CHEM 212/L212 or permission of instructor. CHEM 331 must be taken concurrently

Credits:

1.00

Description:

Laboratory course introducing biochemical techniques. Includes buffer preparation, PCR, purification of DNA and proteins, agarose and polyacrylamide gel electrophoresis, protein quantitation and detection, and enzyme kinetic assays.

Prerequisites:

CHEM 331 and CHEM-L332 concurrently

Credits:

3.00

Description:

Explores the principles of bioenergetics and metabolism of biomolecules. Includes intermediary metabolism of carbohydrates, lipids, amino acids, and oxidative phosphorylation. Additional topics include signal transduction and the regulation and integration of metabolism.

Prerequisites:

CHEM 331/L331. CHEM 332 must be taken concurrently.

Credits:

1.00

Description:

Advanced biochemistry laboratory course where students learn experimental design and critical analysis of the scientific literature while conducting novel research. Projects vary from year to year, but may include recombinant DNA techniques, purification and quantitation of DNA and proteins, protein detection, enzyme kinetics, and bioinformatics. Research is presented as a poster at the annual STEM banquet.

Prerequisites:

CHEM 211, or permission of instructor

Credits:

3.00

Description:

A study of the chemical processes (including biologically mediated ones) that affect the cycling and ultimate fate of chemicals in the environment. Topics include air, water, and soil chemistry as well as energy and climate change. The effects of pollutant loads on natural systems and the remediation and treatment methods used to minimize pollutant loads are investigated. 3 hour lecture. Normally offered spring, odd numbered years.

Prerequisites:

CHEM 355 must be taken concurrently. Take CHEM-L211;

Credits:

1.00

Description:

Laboratory exercises designed to illustrate principles covered by topics in CHEM 355. Prerequisites: CHEM L211, concurrent enrollment in CHEM 355 required. 4-hour laboratory. Normally offered spring, odd numbered years.

Prerequisites:

Prerequisite: CHEM 212.

Credits:

3.00

Description:

Expands on topics introduced in Organic Chemistry I and II; depending on student interest, may include in-depth discussions of carbonyl chemistry, industrial organic chemistry, organometallic chemistry and biomolecules.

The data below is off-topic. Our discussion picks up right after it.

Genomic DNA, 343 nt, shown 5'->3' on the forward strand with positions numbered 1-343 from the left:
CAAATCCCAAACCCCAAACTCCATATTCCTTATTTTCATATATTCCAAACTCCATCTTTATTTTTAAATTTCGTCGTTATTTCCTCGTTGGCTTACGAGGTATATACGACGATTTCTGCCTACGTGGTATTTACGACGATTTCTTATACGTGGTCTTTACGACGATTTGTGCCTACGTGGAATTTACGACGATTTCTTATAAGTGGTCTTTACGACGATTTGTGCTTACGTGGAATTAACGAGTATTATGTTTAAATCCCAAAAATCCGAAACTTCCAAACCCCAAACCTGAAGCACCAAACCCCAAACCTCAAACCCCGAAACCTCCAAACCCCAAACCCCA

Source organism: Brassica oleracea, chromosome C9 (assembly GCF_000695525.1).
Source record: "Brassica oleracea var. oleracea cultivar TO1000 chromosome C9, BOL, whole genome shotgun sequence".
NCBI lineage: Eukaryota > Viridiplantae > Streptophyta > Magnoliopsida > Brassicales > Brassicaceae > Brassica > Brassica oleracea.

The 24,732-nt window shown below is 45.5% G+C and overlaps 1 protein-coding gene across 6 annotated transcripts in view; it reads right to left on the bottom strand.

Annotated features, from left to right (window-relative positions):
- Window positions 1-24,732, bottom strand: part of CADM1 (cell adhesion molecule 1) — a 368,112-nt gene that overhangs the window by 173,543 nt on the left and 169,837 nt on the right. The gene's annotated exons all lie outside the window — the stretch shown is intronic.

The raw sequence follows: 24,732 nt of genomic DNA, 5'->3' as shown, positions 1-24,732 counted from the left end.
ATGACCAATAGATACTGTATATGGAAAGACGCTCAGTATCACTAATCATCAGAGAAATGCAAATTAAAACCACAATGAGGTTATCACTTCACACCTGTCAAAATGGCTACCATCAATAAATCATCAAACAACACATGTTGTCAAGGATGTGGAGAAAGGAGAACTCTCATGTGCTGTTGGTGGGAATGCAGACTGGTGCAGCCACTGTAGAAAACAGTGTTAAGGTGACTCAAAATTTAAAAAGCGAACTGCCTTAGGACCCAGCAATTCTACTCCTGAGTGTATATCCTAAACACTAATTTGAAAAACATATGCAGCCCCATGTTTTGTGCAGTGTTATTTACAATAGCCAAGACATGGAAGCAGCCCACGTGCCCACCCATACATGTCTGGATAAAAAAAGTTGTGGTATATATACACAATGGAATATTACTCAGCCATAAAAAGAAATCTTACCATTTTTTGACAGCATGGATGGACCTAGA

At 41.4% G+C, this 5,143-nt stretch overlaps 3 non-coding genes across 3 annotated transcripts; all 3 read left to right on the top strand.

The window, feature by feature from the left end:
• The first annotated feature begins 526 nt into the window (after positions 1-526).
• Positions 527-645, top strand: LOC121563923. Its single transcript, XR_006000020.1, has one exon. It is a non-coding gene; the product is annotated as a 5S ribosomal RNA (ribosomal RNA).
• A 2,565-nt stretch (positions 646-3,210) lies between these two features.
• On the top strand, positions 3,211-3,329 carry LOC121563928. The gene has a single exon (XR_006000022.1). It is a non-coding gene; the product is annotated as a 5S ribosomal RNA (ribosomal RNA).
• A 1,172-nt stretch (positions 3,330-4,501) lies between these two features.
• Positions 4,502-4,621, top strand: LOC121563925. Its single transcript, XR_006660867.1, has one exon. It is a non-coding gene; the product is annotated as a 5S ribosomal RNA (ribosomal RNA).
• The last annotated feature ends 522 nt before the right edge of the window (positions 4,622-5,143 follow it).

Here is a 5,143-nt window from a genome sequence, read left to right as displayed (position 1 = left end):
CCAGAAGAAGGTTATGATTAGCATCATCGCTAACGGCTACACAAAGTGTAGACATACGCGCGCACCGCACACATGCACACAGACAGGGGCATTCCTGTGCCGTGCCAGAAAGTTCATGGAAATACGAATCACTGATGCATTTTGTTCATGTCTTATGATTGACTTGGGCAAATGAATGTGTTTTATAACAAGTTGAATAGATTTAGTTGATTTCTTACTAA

Prerequisites:

Junior standing

Credits:

3.00

Description:

This course presents an overview of the origins, components, organization, and operation of the health system in the United States. It is an introduction to the major health issues and institutions, including the settings in which health services are delivered, providers of these services, and the public and private payers for services.

Prerequisites:

MATH-104, or MATH-121, or MATH level 3

Credits:

4.00

Description:

Linear Modeling (for example, using linear functions to model supply/demand situations), graphing, linear programming, financial functions (compound interest, annuities, and amortization of loans) sets, Venn diagrams, counting and combinatorics, discrete probability, conditional probability, Bernoulli experiments, Bayes theorem. Several sections offered each semester. *This course cannot be applied toward a departmental concentration in Mathematics by Sawyer Business School students.

Prerequisites:

MATH-164 or MATH-165 with a minimum grade of C

Credits:

4.00

Description:

Riemann sums and definite integrals; Fundamental Theorem; applications (areas); integration of exponential functions, trig functions, and inverse trig functions; techniques of integration (substitution, by parts, trig integrals, trig substitution, partial fractions); area, volume, and average value applications; differential equations (separable, exponential growth, linear); improper integrals; infinite sequences and series; convergence tests; power series; Taylor and Maclaurin series (computation, convergence, error estimates, differentiation and integration of Taylor series). 4 lecture hours plus 1 recitation session each week. Normally offered each semester.

Prerequisites:

MATH-165 or MATH-164 with a grade of C or better

Credits:

4.00

Description: